BERLIN (Reuters) - German police on Wednesday raided the apartments of four imams suspected of conducting espionage on behalf of the Turkish government against followers of US-based cleric Fetullah Gulen, accused by Ankara of organizing a failed coup last July.
The raids, in the states of North Rhine-Westphalia and Rhineland-Palatinate, could further strain relations between the two NATO allies, which need each other to tackle issues ranging from militant Islamist attacks to Europe's migrant crisis.
The Federal Public Prosecutor's Office (GBA) said in a statement that the imams had acted on an order issued on Sept. 20 last year by the Turkey-based Diyanet religious authority which said the Gulen movement was behind the putsch attempt.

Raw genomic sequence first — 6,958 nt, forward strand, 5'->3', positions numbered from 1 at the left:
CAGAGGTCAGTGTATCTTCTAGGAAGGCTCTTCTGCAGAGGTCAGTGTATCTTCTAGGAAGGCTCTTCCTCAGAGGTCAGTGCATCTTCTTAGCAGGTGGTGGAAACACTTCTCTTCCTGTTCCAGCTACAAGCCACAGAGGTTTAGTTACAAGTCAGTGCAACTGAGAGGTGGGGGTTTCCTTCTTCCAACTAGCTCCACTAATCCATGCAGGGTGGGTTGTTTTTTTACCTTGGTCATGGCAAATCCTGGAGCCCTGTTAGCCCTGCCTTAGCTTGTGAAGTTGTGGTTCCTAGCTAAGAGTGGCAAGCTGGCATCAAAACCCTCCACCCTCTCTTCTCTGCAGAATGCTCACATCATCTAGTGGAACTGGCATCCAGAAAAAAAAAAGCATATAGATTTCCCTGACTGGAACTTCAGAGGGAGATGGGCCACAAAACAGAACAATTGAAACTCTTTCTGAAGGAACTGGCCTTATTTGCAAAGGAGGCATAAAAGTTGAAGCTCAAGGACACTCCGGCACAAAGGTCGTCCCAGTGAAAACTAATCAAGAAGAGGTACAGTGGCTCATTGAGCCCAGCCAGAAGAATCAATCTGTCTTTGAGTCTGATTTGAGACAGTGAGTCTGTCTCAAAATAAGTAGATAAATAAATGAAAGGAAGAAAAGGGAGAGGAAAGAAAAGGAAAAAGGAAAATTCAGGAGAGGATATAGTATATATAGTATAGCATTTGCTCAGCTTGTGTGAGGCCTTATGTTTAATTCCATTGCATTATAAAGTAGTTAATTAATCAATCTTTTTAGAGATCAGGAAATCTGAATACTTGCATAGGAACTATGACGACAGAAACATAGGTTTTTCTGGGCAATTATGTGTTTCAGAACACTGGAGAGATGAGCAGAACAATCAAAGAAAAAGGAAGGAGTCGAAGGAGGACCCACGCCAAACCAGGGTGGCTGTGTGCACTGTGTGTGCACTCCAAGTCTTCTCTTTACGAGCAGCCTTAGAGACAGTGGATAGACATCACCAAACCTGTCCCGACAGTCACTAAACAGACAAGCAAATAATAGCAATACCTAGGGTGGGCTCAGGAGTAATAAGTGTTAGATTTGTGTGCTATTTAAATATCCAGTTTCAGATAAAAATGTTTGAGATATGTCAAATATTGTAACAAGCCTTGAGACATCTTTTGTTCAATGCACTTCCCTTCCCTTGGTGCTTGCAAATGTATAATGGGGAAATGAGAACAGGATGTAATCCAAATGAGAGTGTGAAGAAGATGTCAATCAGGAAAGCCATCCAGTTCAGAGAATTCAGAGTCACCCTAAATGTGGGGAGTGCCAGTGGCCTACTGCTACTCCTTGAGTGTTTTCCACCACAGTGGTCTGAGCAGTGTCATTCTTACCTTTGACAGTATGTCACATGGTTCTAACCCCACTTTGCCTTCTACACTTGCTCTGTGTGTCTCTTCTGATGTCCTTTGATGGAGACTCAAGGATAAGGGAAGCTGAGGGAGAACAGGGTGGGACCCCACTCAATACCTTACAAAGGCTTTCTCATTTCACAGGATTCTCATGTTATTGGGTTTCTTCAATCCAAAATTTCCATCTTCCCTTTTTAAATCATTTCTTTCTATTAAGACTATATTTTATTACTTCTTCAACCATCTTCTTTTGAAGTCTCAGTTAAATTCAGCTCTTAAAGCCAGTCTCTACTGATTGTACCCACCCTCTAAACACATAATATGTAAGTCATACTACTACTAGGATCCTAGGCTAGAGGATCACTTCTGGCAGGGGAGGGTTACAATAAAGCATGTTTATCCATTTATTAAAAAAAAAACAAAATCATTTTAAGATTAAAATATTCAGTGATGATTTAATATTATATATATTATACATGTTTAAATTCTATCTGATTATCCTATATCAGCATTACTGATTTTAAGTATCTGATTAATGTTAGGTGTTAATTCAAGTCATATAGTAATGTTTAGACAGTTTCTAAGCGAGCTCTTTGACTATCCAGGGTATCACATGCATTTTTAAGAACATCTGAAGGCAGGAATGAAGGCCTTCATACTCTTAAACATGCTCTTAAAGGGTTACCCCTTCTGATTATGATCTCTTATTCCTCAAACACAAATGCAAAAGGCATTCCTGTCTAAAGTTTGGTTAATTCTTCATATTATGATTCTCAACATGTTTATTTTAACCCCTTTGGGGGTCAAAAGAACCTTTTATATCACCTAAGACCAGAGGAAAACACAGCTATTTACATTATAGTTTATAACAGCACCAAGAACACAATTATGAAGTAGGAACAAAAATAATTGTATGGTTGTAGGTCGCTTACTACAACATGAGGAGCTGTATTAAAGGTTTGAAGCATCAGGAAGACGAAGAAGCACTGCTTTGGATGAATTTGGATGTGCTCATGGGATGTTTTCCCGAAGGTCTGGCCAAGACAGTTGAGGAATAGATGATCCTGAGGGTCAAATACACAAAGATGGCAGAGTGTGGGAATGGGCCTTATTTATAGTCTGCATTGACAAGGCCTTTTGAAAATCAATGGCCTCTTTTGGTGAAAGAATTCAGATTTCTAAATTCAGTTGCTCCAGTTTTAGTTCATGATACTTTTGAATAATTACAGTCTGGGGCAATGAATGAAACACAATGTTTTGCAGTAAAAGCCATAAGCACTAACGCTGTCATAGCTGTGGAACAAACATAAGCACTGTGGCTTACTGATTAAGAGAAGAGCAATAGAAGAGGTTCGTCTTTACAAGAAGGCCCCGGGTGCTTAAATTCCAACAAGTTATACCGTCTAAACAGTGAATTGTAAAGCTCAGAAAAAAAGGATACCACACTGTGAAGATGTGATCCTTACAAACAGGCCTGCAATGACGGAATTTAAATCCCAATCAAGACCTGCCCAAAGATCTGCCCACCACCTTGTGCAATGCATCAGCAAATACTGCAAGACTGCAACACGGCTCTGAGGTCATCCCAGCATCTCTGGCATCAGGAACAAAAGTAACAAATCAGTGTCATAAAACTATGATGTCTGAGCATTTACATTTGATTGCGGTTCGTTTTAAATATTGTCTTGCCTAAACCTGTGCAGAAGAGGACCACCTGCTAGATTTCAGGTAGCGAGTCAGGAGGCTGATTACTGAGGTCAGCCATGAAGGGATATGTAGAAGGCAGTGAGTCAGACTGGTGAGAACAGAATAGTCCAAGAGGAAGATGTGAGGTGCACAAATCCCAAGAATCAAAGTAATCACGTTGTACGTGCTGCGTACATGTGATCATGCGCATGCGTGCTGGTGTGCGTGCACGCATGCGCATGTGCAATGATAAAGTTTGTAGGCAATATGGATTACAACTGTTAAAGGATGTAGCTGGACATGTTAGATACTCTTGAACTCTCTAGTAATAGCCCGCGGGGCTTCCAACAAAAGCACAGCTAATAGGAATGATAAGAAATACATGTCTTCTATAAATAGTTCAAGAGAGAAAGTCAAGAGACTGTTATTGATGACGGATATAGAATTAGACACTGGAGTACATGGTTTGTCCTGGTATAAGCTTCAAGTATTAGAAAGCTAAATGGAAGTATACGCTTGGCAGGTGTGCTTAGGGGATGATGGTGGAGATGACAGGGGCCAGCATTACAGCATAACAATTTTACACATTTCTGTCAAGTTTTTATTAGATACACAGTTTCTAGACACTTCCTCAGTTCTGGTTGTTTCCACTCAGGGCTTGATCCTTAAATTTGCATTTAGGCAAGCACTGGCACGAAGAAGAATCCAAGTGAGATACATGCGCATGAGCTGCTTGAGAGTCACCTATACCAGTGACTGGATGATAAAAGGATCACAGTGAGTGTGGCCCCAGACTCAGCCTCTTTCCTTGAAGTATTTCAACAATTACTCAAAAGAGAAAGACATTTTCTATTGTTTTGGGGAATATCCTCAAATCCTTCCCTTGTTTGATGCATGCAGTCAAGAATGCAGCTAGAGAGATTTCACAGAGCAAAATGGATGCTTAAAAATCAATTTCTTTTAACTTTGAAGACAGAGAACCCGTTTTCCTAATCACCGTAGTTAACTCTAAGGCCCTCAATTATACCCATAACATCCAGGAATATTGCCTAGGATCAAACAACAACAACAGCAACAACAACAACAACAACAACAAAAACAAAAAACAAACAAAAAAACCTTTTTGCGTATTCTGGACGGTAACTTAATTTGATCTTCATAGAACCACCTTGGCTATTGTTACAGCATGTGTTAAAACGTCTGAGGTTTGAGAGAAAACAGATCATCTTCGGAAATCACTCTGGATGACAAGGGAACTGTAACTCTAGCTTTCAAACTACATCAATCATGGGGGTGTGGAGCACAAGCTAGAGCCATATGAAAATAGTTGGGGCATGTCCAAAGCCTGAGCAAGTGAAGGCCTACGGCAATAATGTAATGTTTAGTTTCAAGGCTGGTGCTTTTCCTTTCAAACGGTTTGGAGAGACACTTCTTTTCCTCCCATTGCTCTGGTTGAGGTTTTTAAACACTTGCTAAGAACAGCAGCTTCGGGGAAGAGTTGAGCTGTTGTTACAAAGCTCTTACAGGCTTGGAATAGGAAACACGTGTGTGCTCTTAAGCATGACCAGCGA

German Justice Minister Heiko Maas said the four imams were members of Ditib, Germany's largest association of mosques which brings imams from Turkey to serve the community of some three million people with a Turkish background who live here.
Wednesday, February 15, 2017
Germany raids apartments of 4 Turkish imams suspected of spying for Turkey